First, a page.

The National Institutes of Health released a report this week stating “adopted children have higher rates of mental health problems than all other children.” As the parent of a child adopted from Russia, the news was more “duh” than revelatory.
For those of us in the adoption world, the report — the 15th in a series issued since 1997 by the Federal Interagency Forum on Child and Family Statistics – may state the obvious. But it is also throws a gauntlet at the feet of social service agencies and policy makers.
During the past twenty years, the adoption landscape has been radically transformed. From the secretive adoption of babies born to unwed and predominantly white mothers, the norm today is arranged, open adoption of newborns, children from foster care or children from institutions and orphanages in far flung parts of the world.
Recent statistics help put this shift into perspective. Out of the approximately 135,000 children adopted in the U.S. last year, 11,000 (most between the ages of one and two) were internationally adopted. Here in the U.S. just over 52,000 children were adopted into non-family member homes from foster care.
Adam Pertman, Executive Director of the Evan B. Donaldson Adoption Institute, and author of Adoption Nation (The Harvard Common Press, 2011) said in an interview that, “many adopted kids today enter their new families with pre-adoption lives. For them, this means they’ve experienced abuse, neglect, or [if from an inter-country placement] institutionalization.”
Older parents who can’t have their own children are a key factor driving the demand for more international and foster care adoptions. Not only are these new adoptive families not genetically linked, many parents, like myself, don’t even know the genetic history of the children we end up calling our own.
The upside to this expanded adoption domain has been a tremendous surge in diversity. Parents don’t try and adopt children that look like them nor do they demand infants. The linear homogenous family model is out and the crazy quilt is in. The downside, though, is inadequate support to help parents understand the history of their child or to help prepare these families for potential difficulties, both behavioral and cognitive. In their giddy rush to form a family, naïve parents can be blindsided when confronted by the reality of their adopted child’s extreme needs. To help theses parents cope, an industry of medical, cultural and emotional support services have emerged.
Nothing could underscore the point more clearly than the return in April 2010 of adoptee Artyom Savalyev to his native Russia. His single mother, Torry Hansen, allegedly overwhelmed by seven-year old Atryom’s unpredictable and unstable behavior, determined she could no longer parent him. Instead, Hansen sent her son back on a plane to Russia, by himself, with a note pinned inside his jacket. Artyom remains in Russia at an undisclosed location while the case against Hansen languishes in limbo.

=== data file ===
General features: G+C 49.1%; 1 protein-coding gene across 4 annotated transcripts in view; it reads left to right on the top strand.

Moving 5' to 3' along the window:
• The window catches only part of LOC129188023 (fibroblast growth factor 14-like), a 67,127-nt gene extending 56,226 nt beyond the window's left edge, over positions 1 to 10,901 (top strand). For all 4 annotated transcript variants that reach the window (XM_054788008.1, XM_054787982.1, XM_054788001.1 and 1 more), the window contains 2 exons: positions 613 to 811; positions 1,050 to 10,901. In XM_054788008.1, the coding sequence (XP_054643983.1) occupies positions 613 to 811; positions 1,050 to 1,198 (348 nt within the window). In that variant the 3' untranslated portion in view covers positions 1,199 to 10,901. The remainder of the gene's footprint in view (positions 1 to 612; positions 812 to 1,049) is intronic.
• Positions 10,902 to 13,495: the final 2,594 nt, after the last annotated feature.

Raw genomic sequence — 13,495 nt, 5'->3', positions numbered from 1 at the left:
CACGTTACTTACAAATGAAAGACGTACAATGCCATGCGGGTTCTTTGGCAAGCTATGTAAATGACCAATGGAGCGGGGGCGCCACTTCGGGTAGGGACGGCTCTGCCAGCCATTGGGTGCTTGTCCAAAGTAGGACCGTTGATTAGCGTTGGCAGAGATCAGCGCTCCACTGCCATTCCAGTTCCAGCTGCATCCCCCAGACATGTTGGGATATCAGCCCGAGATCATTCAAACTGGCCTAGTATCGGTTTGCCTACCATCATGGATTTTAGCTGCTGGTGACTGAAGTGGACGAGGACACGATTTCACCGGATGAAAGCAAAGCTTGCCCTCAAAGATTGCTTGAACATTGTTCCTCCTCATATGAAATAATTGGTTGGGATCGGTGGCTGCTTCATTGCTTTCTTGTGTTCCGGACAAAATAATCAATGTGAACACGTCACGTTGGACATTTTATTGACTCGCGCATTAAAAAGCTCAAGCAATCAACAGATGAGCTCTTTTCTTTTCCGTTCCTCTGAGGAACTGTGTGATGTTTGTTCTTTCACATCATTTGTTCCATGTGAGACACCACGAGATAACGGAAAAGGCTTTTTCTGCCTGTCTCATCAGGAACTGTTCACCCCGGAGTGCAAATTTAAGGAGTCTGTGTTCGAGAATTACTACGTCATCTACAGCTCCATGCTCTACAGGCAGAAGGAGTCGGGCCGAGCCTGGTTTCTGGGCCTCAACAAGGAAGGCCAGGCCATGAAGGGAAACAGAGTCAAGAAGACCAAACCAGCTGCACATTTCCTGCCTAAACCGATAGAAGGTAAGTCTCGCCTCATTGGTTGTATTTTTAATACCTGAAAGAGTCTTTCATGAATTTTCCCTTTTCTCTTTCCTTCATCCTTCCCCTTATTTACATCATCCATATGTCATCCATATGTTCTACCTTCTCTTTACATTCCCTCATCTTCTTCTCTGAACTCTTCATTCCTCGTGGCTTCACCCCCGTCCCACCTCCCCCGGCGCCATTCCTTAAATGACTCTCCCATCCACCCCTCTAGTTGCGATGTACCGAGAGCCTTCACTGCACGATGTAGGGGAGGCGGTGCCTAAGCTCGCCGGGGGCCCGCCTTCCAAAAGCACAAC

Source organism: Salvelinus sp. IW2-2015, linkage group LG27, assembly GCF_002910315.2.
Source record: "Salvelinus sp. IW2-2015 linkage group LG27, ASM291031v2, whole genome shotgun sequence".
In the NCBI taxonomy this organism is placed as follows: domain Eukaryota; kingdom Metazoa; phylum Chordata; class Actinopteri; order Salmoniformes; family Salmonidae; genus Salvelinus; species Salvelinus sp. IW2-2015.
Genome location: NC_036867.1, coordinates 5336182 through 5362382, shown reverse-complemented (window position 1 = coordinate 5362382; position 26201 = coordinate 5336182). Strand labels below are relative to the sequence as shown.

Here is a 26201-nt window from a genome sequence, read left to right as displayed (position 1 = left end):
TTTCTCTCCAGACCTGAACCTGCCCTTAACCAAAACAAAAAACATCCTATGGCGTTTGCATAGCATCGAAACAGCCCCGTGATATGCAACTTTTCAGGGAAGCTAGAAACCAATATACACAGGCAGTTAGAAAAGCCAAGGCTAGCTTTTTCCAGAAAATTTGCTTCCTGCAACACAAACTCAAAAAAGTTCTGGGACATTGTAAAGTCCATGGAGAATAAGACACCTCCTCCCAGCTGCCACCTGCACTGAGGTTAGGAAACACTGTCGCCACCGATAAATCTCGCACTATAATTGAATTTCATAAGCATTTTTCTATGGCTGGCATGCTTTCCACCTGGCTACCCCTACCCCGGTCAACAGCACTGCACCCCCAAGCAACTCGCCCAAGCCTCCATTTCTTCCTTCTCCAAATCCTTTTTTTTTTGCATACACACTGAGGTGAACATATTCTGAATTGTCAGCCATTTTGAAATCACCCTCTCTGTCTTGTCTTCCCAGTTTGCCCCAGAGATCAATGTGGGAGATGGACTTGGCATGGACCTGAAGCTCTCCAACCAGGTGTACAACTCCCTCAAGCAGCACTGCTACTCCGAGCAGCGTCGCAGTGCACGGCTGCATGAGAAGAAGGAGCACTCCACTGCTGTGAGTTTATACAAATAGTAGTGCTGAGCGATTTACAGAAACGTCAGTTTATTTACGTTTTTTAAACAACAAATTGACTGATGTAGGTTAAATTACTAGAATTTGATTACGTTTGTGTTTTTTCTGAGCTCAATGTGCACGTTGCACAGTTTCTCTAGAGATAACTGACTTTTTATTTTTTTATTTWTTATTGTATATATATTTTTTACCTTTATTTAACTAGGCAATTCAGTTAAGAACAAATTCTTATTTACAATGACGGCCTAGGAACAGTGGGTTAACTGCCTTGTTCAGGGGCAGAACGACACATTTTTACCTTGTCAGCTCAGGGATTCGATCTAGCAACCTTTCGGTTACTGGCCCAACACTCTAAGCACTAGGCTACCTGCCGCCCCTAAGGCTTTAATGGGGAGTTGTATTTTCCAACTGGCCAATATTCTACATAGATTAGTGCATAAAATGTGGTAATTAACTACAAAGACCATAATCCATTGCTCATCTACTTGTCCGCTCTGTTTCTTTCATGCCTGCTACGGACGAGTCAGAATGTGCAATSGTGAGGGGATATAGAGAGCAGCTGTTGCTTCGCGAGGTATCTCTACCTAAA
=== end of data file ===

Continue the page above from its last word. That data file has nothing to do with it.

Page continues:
Dr. Lisa Albers Prock, a Developmental Behavioral Pediatrician at Children’s Hospital Boston, and a leading advocate of ‘adoption medicine,’ says she tries to prepare parents for what to expect, but it’s hard, she says, for anxious new parents to grasp the complexities of “kids that have been fully programmed and have to be reprogrammed” in a new setting.
The new NIH report highlights some of the realities on the ground. Of the families surveyed, almost 30 percent of adopted children had moderate to severe health problems and foster care children were the most susceptible. In addition to health problems, many of these children also had an assortment of cognitive deficits such as learning disabilities, ADD and ADHD, or behavior and conduct disorders. Exposure to alcohol or drugs during pregnancy is often thought to be the culprit behind these deficits, as is infant trauma, which can have serious and long-lasting implications later in life.
While this data is distressing, Pertman says reports like this are “helpful and a good wake-up call.” To Pertman, these findings demand that policy makers take notice. The once mandatory emphasis on placement should now shift, he says, “to looking at how to help these kids and families succeed.” The NIH findings also coincide with his Institute’s most recent policy and practice report on the need for post-adoption services.
The NIH report demonstrates families feel challenged. But instead of retreating or giving up, these parents are demanding help. Despite the old Beatles refrain, “Love is all you need,” sometimes you also need a safety net.
This piece first appeared on WBUR's Commonhealth blog site.